What Is Dry Rot?

Dry rot is a common problem in many homes and buildings. It is a type of fungal decay that can consume timber and affect plaster, and other building materials. The fungus responsible for dry rot is called Serpula lacrymans, it thrives in damp and humid conditions and causes dry rot when left untreated for extended periods of time.

Dry rot can be such a serious issue because of its speed and range of destruction. Unlike other wood-destroying fungi, dry rot has the ability to transport water from a source to its outer extremities, allowing it to feed and expand quickly. It also produces hyphal threads that can penetrate mortar and plaster, which means it can affect large sections of walls and easily move from room to room.

Dry rot can occur in buildings of any age, generally affecting timber that has been damp for an extended period of time, often due to poor ventilation, leaks, rising damp and penetrating damp.

Untreated dry rot can weaken the structural integrity of a building, causing significant and expensive damage. If you believe your property has dry rot it’s important to address the issue immediately.

Does your property have Dry Rot?

What Causes Dry Rot?

Dry rot growth begins in timber which has become damp and remained damp for long enough to support the growth of the fungus. When undergoing dry rot treatment, the source of the damp which has affected the timber must first be identified and resolved.

Some common causes of dry rot include:

Water leaks
Leaks from roofs, gutters, or plumbing can cause water to penetrate the structure of a building and come into contact with timber.

Poor ventilation
Poor ventilation can cause moisture to become trapped in enclosed spaces, leading to dampness and creating a favourable environment for dry rot to grow and thrive.

Condensation
Condensation occurs when warm, moist air comes into contact with cold surfaces and creates water droplets. This can happen in poorly ventilated spaces such as basements or cellars.

Bridged damp proof course
A bridged damp proof course can cause moisture to travel up the walls of a building, leading to dampness and creating ideal conditions for dry rot to grow.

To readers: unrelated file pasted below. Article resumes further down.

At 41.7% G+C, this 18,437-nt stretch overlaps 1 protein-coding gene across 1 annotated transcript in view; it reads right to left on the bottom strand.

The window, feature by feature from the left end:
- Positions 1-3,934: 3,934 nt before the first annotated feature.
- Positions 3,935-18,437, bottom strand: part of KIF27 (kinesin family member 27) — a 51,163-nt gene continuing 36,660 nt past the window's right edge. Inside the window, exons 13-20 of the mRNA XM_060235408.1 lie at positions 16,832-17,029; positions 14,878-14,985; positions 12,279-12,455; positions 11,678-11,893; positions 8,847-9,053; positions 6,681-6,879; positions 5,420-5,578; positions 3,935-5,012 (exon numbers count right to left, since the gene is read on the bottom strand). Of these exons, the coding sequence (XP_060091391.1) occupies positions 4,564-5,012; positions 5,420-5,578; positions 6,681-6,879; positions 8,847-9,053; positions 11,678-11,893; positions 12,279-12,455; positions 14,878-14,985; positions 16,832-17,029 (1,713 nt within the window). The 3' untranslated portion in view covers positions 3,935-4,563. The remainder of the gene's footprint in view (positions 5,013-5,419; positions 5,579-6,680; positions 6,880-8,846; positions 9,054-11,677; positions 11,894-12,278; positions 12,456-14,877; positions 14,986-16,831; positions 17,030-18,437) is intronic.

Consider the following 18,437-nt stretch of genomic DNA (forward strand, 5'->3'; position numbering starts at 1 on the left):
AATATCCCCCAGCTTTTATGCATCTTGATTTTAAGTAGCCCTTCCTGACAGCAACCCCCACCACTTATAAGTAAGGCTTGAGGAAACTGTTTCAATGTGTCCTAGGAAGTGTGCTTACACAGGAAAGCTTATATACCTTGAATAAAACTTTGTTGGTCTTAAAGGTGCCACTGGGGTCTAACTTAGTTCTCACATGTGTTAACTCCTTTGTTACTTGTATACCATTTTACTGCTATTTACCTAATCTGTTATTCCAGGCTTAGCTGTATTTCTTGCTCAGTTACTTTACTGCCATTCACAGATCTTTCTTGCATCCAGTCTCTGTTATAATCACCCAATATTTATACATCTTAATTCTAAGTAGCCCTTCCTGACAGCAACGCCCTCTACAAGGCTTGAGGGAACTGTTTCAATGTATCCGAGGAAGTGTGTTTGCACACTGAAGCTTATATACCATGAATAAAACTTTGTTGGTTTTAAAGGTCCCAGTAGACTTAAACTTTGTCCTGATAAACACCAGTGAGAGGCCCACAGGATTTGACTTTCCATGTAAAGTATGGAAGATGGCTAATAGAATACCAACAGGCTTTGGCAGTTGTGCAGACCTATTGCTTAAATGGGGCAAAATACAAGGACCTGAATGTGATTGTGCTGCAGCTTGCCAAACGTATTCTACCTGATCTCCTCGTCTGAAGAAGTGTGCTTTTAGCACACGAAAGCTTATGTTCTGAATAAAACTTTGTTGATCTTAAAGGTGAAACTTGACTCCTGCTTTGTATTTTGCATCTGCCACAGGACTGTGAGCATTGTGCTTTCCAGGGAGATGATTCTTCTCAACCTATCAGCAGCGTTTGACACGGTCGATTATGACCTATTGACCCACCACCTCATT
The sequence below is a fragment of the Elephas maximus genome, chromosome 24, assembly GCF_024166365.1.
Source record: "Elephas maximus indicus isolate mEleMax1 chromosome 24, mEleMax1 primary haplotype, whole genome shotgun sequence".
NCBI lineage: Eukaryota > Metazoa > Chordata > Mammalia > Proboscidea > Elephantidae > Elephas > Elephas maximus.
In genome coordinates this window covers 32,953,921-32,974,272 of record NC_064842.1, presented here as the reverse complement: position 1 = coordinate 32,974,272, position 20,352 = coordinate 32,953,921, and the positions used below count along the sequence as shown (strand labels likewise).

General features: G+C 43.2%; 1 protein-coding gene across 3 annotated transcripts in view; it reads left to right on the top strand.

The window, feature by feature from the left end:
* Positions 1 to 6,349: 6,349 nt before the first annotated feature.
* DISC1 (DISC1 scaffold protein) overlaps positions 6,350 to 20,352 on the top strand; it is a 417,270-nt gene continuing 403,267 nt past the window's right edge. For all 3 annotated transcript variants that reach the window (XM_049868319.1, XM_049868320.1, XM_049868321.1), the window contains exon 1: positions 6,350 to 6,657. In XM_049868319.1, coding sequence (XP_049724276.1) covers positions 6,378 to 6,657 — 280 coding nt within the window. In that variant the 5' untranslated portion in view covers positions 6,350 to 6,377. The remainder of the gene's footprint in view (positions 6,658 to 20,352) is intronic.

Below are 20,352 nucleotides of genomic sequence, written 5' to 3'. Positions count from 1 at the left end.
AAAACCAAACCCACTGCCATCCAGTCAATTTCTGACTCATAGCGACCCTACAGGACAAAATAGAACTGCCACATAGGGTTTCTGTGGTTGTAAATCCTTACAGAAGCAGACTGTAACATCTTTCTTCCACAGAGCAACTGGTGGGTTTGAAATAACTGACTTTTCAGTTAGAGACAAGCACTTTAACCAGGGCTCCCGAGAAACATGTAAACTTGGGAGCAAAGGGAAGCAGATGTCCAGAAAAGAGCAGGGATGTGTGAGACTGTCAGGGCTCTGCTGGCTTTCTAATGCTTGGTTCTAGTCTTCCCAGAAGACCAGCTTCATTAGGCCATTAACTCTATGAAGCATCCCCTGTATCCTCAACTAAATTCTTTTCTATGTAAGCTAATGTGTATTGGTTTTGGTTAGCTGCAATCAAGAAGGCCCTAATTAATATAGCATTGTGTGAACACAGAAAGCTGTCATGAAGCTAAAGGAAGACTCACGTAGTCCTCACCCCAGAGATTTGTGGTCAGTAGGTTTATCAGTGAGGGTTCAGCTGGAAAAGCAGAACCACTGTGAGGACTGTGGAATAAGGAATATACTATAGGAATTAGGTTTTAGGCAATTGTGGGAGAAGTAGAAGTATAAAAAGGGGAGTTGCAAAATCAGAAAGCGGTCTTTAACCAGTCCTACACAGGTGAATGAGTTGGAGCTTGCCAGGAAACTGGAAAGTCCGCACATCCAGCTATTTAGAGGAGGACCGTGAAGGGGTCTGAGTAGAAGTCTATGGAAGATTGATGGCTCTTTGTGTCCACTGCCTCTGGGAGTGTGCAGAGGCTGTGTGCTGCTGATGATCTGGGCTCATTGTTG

What Causes Dry Rot?

High humidity
High humidity levels can cause moisture to build up in the air, which can then settle on timber surfaces and create conditions for dry rot to develop.

Poor building maintenance
Poor building maintenance can lead to the accumulation of moisture and dampness in a building, providing ideal conditions for dry rot to grow.

Rising damp
Rising damp occurs when groundwater rises up through porous building materials, such as brick, stone or concrete, and into timber. This can happen when the damp proof course is damaged or non-existent and is a particular issue in Yorkshire due to the high amounts of rainfall that the region experiences.

Penetrating damp
Penetrating damp occurs when water penetrates the external walls of a building often due to defects in the structure, such as cracked rendering or missing roof tiles. This can lead to dampness in internal walls and create conditions for dry rot to grow. Penetrating damp is a common issue for Yorkshire homes.

What are the Consequences of Dry Rot?

Dry rot can cause significant damage to the structural integrity of a building if left untreated. The impact of dry rot can be extremely costly to repair if left for too long and can become a major safety issue. The below are some of the most common consequences of dry rot:

Reduced structural integrity
Dry rot fungus breaks down the fibres in timber, causing it to lose strength and become brittle. Over extended periods of time, this can cause timber to lose its load-bearing strength, which will lead to sagging and collapsing of floors and ceilings. Eventually this will cause a building to become unsafe and even uninhabitable.

Damage to walls and ceilings
Dry rot will often spread to other parts of a building, including masonry, plaster, and between rooms. This will cause cracking, flaking, and peeling of paint, wallpaper, or plaster. If unidentified and untreated, the dry rot fungus can continue to grow and spread, causing even further damage to your building.

Health hazards